More tough choices ahead

And so the slog continues.

Even the faint optimism expressed by the state’s economic forecasters just two months ago — they thought economic activity would pick up slightly in July and accelerate from there — has given way to somber realism.

“Consumer confidence is in the tank,” Arun Raha, the state’s chief economist, declared Thursday in an economic and revenue update. “The risk of the national economy slipping back into recession has increased significantly.”

So far this summer, state revenues are tracking within 1.3 percent of June’s forecast, hardly enough to set off alarms. The budget still has a $162 million surplus through mid-2013. But Raha expects revenue to fall increasingly short the rest of the year, likely more than eclipsing the surplus.

Hopes that a rebound would replenish government coffers and restore the collective billions in recent budget cuts have turned into wishful thinking, probably for the foreseeable future.

It’s a reality that local and state elected officials must accept, one that will require tough choices on top of those already made. Lean budgets will likely get even leaner at all levels of government.

Prudently, Gov. Chris Gregoire last week ordered state agencies to prepare for cuts of 5 percent and 10 percent. The latter would amount to $1.7 billion — in addition to the $5 billion or so the Legislature cut this spring. Next month’s revenue update will determine the depth of the latest budget hole.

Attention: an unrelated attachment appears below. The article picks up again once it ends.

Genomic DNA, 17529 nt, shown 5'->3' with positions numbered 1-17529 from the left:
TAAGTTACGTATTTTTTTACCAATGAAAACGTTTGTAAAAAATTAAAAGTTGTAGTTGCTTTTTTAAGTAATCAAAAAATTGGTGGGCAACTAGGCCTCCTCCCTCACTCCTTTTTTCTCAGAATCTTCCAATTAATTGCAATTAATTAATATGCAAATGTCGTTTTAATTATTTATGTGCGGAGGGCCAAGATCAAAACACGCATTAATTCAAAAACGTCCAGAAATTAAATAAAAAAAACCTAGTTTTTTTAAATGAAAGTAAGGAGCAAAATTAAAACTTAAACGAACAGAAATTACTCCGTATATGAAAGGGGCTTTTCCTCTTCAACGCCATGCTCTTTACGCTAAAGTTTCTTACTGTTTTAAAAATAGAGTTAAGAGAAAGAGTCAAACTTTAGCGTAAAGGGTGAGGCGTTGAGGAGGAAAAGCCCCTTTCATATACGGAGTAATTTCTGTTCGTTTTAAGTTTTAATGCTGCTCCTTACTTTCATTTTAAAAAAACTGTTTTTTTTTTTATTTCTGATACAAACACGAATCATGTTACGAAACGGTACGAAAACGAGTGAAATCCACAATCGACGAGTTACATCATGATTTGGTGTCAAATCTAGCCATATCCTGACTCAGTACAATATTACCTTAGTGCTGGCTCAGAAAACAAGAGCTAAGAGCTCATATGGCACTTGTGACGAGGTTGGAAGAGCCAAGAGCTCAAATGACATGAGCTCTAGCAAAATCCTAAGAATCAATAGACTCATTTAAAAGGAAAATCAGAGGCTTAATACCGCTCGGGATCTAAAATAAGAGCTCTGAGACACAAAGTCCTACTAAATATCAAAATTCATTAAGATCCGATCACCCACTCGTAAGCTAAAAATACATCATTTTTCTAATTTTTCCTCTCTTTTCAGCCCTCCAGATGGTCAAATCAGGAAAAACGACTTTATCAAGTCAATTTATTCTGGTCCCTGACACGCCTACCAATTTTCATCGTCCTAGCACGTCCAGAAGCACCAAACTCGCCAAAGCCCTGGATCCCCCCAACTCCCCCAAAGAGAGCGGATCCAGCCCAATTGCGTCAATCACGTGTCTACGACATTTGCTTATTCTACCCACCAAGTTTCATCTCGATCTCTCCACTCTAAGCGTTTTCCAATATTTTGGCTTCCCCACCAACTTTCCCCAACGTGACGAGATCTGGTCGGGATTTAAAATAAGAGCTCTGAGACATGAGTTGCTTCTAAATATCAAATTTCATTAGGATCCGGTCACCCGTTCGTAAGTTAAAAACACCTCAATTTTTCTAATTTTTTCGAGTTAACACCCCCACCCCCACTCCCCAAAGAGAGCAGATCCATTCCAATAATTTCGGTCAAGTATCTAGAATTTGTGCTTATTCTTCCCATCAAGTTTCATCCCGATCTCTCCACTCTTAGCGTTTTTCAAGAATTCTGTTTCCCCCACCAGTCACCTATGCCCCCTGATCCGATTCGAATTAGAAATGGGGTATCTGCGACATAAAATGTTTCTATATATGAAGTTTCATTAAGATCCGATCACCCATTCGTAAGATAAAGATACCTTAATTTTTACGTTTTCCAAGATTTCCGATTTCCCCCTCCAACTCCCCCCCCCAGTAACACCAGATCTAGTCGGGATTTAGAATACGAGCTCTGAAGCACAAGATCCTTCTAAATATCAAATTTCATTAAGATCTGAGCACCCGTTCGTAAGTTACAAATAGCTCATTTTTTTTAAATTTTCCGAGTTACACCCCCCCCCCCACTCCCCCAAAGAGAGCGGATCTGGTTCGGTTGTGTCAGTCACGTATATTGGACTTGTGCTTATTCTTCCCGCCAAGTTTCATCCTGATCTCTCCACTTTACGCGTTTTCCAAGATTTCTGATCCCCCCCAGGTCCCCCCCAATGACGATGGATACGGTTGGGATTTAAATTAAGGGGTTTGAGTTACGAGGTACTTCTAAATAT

To avoid across-the-board cuts that would inflict unacceptable harm to priorities like higher education (a 10 percent cut would cost the University of Washington more than $40 million), lawmakers will likely have to reconvene before year’s end. No one will envy their task. Priorities will have to be redefined, worthy programs that were barely kept alive last session may have to be eliminated.

Calls will come for higher taxes to stave off some cuts. But with a two-thirds legislative majority required to raise taxes, and recession-fatigued voters having solidly rejected new taxes last year, it’s no better an option than hoping for a sudden turnaround in the economy.

Voters will have a chance to increase future revenues in November, however. Initiative 1183, the Costco-backed measure to privatize the sales and distribution of liquor, would generate up to $253 million in new state revenue over six years, according to a new analysis by the state Office of Management and Budget. Local governments would reap up to $227 million over the same time period.

The economy will rebound eventually, if gradually. For now, budget writers at all levels of government will have to keep working inside the challenging lines of a “new normal.”

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